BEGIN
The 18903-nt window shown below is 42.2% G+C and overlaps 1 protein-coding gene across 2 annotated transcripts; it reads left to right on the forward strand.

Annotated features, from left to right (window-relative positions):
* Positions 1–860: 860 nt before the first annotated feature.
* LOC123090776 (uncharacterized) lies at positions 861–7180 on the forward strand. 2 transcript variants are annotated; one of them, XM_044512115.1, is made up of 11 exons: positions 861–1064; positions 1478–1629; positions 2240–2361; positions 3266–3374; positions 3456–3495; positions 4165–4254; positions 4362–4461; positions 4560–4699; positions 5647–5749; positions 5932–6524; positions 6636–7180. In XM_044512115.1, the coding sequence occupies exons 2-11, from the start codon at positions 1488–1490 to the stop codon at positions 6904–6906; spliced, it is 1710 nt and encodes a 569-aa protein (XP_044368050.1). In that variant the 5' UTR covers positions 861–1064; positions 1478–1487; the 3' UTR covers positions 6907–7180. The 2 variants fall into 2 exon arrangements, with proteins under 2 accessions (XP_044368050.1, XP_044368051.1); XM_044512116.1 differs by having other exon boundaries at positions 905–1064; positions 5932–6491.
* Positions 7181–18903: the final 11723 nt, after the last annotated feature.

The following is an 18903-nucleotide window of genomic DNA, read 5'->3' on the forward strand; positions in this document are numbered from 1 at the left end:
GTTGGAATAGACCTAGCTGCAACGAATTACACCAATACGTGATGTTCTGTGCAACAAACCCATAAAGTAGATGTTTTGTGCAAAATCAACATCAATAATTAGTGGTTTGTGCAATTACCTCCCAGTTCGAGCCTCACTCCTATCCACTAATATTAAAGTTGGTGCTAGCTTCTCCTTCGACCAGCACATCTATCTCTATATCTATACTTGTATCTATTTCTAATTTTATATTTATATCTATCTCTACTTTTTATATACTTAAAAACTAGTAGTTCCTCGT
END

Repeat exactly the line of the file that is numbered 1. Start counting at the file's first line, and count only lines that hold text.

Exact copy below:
The 18903-nt window shown below is 42.2% G+C and overlaps 1 protein-coding gene across 2 annotated transcripts; it reads left to right on the forward strand.